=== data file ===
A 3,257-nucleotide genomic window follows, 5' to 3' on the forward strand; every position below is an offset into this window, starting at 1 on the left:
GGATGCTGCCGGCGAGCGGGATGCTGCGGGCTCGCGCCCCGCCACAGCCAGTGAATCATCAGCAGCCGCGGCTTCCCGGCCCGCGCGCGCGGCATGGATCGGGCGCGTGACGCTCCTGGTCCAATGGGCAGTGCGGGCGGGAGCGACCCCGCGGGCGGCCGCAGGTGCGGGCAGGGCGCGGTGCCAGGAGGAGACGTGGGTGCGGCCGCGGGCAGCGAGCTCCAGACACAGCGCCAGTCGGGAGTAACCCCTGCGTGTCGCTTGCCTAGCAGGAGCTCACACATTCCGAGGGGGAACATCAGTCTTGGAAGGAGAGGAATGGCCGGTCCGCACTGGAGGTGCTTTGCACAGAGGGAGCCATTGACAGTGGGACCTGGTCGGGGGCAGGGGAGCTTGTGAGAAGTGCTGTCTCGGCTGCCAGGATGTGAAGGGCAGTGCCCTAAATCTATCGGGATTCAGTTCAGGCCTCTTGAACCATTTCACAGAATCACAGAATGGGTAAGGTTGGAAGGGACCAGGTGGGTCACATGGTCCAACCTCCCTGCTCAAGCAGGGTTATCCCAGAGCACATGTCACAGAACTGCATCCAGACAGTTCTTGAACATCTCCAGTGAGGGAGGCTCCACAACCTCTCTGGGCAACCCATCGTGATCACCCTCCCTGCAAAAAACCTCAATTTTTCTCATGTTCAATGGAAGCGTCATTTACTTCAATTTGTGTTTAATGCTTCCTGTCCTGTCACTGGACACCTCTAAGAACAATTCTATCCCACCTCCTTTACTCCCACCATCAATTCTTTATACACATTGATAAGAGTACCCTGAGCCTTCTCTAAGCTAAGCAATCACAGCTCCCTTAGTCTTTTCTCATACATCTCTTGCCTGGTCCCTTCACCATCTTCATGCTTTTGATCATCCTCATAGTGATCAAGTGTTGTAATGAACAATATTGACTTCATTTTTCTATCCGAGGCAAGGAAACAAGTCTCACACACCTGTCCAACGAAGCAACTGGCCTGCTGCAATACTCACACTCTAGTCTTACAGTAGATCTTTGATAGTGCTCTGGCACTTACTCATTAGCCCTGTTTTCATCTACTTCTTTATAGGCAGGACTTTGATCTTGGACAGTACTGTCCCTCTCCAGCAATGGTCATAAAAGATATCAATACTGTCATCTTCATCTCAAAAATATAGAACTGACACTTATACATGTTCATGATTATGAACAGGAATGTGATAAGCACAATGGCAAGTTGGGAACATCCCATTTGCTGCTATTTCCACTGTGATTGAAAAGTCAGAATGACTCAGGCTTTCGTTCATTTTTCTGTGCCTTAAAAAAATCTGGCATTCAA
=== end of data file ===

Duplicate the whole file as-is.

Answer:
A 3,257-nucleotide genomic window follows, 5' to 3' on the forward strand; every position below is an offset into this window, starting at 1 on the left:
GGATGCTGCCGGCGAGCGGGATGCTGCGGGCTCGCGCCCCGCCACAGCCAGTGAATCATCAGCAGCCGCGGCTTCCCGGCCCGCGCGCGCGGCATGGATCGGGCGCGTGACGCTCCTGGTCCAATGGGCAGTGCGGGCGGGAGCGACCCCGCGGGCGGCCGCAGGTGCGGGCAGGGCGCGGTGCCAGGAGGAGACGTGGGTGCGGCCGCGGGCAGCGAGCTCCAGACACAGCGCCAGTCGGGAGTAACCCCTGCGTGTCGCTTGCCTAGCAGGAGCTCACACATTCCGAGGGGGAACATCAGTCTTGGAAGGAGAGGAATGGCCGGTCCGCACTGGAGGTGCTTTGCACAGAGGGAGCCATTGACAGTGGGACCTGGTCGGGGGCAGGGGAGCTTGTGAGAAGTGCTGTCTCGGCTGCCAGGATGTGAAGGGCAGTGCCCTAAATCTATCGGGATTCAGTTCAGGCCTCTTGAACCATTTCACAGAATCACAGAATGGGTAAGGTTGGAAGGGACCAGGTGGGTCACATGGTCCAACCTCCCTGCTCAAGCAGGGTTATCCCAGAGCACATGTCACAGAACTGCATCCAGACAGTTCTTGAACATCTCCAGTGAGGGAGGCTCCACAACCTCTCTGGGCAACCCATCGTGATCACCCTCCCTGCAAAAAACCTCAATTTTTCTCATGTTCAATGGAAGCGTCATTTACTTCAATTTGTGTTTAATGCTTCCTGTCCTGTCACTGGACACCTCTAAGAACAATTCTATCCCACCTCCTTTACTCCCACCATCAATTCTTTATACACATTGATAAGAGTACCCTGAGCCTTCTCTAAGCTAAGCAATCACAGCTCCCTTAGTCTTTTCTCATACATCTCTTGCCTGGTCCCTTCACCATCTTCATGCTTTTGATCATCCTCATAGTGATCAAGTGTTGTAATGAACAATATTGACTTCATTTTTCTATCCGAGGCAAGGAAACAAGTCTCACACACCTGTCCAACGAAGCAACTGGCCTGCTGCAATACTCACACTCTAGTCTTACAGTAGATCTTTGATAGTGCTCTGGCACTTACTCATTAGCCCTGTTTTCATCTACTTCTTTATAGGCAGGACTTTGATCTTGGACAGTACTGTCCCTCTCCAGCAATGGTCATAAAAGATATCAATACTGTCATCTTCATCTCAAAAATATAGAACTGACACTTATACATGTTCATGATTATGAACAGGAATGTGATAAGCACAATGGCAAGTTGGGAACATCCCATTTGCTGCTATTTCCACTGTGATTGAAAAGTCAGAATGACTCAGGCTTTCGTTCATTTTTCTGTGCCTTAAAAAAATCTGGCATTCAA